It is a riff on two things. Firstly, a riff on the whole Jeff Bezos, Amazon thing, where a company like that potentially could become so powerful. The idea of The Future Bites is that a company like that becomes so dominant that civilization begins to break down. The whole commercial world, the whole financial world begins to break down because one company owns all the market share.

But it’s also this idea of parodying the world of high-concept, designer products. This idea that a company like Supreme will buy cheap T-shirts—a T-shirt that would sell for a dollar—put their logo on it and sell it for $500. And people buy it!

But it’s this idea that it’s no longer about the utility of something, it’s about the ownership of something. I believe that’s why a lot of people buy these elaborate box sets. There’s an absurd one that just came out, I’m involved in, King Crimson in 1969 [The Complete 1969 Recordings]. It’s like 28 discs. So, it’s got every note that they ever recorded in 1969. I did an Atmos mix for it. But this is my point. It’s not about the utility of it. It’s about the box ticking. It’s like, “OK, got that. Got that. Oh, yeah, that’s good, the rare 7-inch remix that only came out in Iceland for a week. Yeah, that’s on there, great. The rare bootleg board tape from the Plumpton Festival recorded in the toilets at the back of the [venue]. Yeah, got that. Okay, great. Tick, tick, tick. Oh my God. I can’t believe they’ve missed out the rare Guatemalan sex dance mix. Shit, it’s a disaster!”

I don’t think people enjoy listening to this shit, but I think they like the idea that they’ve got it. And this to me is a microcosm of the whole world of consumerism these days. It’s about owning the item.

And of course, that’s something that also resonates in the world of high-design concepts. You know, spending a lot of money on something that we know is not worth it.

I’ve been enjoying all the fake products you’ve been creating, like cans of paint. And now I’m wondering if you’ve got hundreds of those electric toothbrushes from the “Eminent Sleaze” music video now stashed away in your house. Are you going to sell some of these fake products on your merch stand during your tour?

One of the reasons we made a bunch is to use in the videos. We’re shooting the video for “12 Things I Forgot” next week. And we’ve got designer duvet covers and designer shower curtains—all sorts of shit. It is very easy to get those things ready manufactured. I think the concept of the album is going to be very useful when it comes to the live show. There’s a lot of possibilities even for how we present the merchandise stand, as you say. Maybe having some of the slightly more off-the-wall products will be fun.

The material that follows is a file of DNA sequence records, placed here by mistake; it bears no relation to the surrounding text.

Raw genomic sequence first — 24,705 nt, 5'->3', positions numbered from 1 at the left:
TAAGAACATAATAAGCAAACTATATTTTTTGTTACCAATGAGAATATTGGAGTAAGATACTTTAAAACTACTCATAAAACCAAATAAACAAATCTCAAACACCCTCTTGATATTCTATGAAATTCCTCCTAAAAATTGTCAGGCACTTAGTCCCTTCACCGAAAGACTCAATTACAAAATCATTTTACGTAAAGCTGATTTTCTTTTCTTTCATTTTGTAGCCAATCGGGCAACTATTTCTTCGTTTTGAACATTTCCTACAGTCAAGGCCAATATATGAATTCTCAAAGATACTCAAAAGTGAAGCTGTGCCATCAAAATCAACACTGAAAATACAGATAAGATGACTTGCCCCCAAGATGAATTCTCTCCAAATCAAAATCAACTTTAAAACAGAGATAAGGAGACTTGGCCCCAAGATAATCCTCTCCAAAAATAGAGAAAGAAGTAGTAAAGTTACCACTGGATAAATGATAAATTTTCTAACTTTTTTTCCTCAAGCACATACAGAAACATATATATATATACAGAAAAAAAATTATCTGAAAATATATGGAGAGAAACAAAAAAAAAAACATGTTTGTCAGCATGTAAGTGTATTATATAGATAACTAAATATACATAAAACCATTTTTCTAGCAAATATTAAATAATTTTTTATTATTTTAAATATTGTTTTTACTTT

You should sell egg whisks!

Yeah, those kinds of things! A hole punch, you know. Future Bites branded anything, you know. The more absurd the item, in a way, the more people covet it.

With pop music, are you aware of what’s in the current landscape, perhaps through your two young stepdaughters and what they are into—are you listening to the future disco of Dua Lipa for instance?

My daughters are part of the current new generation of listeners where things are moving to song-based music engagement and not artist-based music engagement. We may well be listening to Dua Lipa, but they won’t know.

She’s great.

Is she great? I’ve no idea. I might have heard a song. But the point is that they don’t know the name of the artist. They know the name of the song. They’ll say to me, “Dad, can you put this song on?” I’ll say, “Well, who’s it by?” They’ve got no idea.

There was one exception, which is when my oldest daughter—in fact, both of them to an extent—but my oldest daughter, specifically, has actually bought the Billie Eilish album. She’s only nine. It’s the first CD she’s ever bought. And she actually has a picture of Billie Eilish on her wall. Maybe there’s a little bit of a swing of the pendulum back in the other direction now of young people maybe wanting to engage a bit more with ownership and the cult of personality. But I guess it takes someone that has a strong personality. But it’s interesting, because Billie Eilish is someone who doesn’t seem like she’s part of the machine.